If you don’t, you are basically driving blind. Without visibility into the condition of your buildings and installations, it is impossible to assess risks correctly or to prioritize which assets need to be repaired or replaced. Being in the dark about the condition of your physical assets creates issues both from an operational (business continuity) and a financial (optimizing the asset life cycle) perspective.

Condition assessment: what can it do for you?

Conducting a facility condition assessment provides information about all current building deficiencies. This should be done using a standard (such as the Dutch NEN 2767) so that building inspectors can provide property managers with objective data about the condition status of building components. In this way, the results do not depend on the individual inspector and meaningful comparisons can be made.

A standard for condition assessment provides a benchmark of the current performance and allows organizations to plan and prioritize which assets need maintenance, repair or replacement. Building repairs that are done proactively, rather than in an emergency, are more effective and less expensive.

4 steps of condition assessment


  1. Assessment

During an inspection round, an assessor lists the deficiencies of all types of assets in scope and indicates their extent and severity. It is advisable to apply a standard that provides a uniform decomposition of objects, a uniform classification and list of defects, as well as a standardized scoring mechanism. Mobile apps can facilitate the process.

  1. Scoring

Based on this information and the type of asset, by applying the standard you will attribute a condition score. The Dutch NEN 2767 standard for example uses a 6-point scale, from 1 ‘as new’ to 6 ‘ready for the scrapyard’, based on 3 criteria: severity of the defect, extent of the defect and intensity of the defect. This score is (on purpose) a mere reflection of the condition of an asset, it does not reflect the importance of the asset and its criticality for your business.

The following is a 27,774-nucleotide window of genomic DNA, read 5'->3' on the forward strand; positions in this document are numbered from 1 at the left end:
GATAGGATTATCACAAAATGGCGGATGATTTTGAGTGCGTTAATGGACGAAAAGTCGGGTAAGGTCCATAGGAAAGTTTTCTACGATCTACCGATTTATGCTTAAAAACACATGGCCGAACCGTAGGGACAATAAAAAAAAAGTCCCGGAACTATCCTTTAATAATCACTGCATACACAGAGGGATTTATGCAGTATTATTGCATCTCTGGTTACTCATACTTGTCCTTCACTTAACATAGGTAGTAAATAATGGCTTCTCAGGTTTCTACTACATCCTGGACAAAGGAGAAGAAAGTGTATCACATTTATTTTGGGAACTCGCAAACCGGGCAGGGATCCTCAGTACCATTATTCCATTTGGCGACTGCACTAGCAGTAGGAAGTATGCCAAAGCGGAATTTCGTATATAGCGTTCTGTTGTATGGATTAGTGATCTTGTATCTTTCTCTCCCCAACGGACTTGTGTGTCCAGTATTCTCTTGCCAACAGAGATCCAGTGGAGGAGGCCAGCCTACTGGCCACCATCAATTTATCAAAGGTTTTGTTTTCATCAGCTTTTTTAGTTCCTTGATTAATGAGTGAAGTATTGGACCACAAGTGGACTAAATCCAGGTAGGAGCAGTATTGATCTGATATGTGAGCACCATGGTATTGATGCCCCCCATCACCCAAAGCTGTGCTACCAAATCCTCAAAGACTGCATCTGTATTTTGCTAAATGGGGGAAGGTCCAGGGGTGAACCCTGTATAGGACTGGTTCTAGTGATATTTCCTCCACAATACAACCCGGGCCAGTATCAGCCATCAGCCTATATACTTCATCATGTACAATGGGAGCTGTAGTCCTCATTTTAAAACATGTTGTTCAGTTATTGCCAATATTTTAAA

1. Prioritization

In order to prioritize maintenance operations or replacements, in line with your business strategy, you should overlay your condition scores with a priority matrix. Depending on your organizational goals, a number of dimensions will get a higher or lower priority. Some examples are health and safety, continuity of primary processes, user/visitor experience, and sustainability.

  1. Forecasting

Condition assessment supports managers to forecast maintenance and replacement costs, based on benchmark data and expected asset life cycle. It is a prerequisite for drawing up a multi-year maintenance budget.

Points of attention

Project scope and asset inventory

Clearly define the scope of a condition assessment before starting the field work: which buildings, terrains and technical installations are in scope? You will also need an accurate, up-to-date asset inventory.


Required competences

Don’t ask an intern to draw up a list of deficiencies. Inspections always need to be carried out by competent assessors, who have technical knowledge with regard to buildings and their technical installations.

Aggregated scores

Avoid drowning by averages. When condition scores are consolidated on a higher level, the impact of a small element with a bottom score can be limited and the overall system score can still be acceptable. That is not a problem as long as the bad element doesn’t incapacitate the whole system. Otherwise, the inspector needs to point this out as a defect that requires immediate action.


When conducting a condition assessment, inspectors perform a visual inspection, not a functional and technical analysis.

Condition assessment as such does not directly take into account legal and regulatory compliance. It does not look at energy efficiency, nor does it provide improvement suggestions.

Condition assessment is a tool to underpin the long‐term maintenance expectations and budget forecast. It is not meant for preparing the detailed annual maintenance budget and planning of the work. Supplementary information is needed for preparing a detailed maintenance plan.


Too often, condition assessments are treated as snapshots in time that end up gathering dust on a shelf. The information they provide should not just be used to address current operational concerns, but also to improve facility renewal forecasting and make informed decisions about what is needed to sustain ongoing performance relative to organizational goals.

Contact us if you would like to learn more about how the MCS Solutions Advisory team can help you with condition assessment and asset maintenance, or if you are interested in software for condition assessment.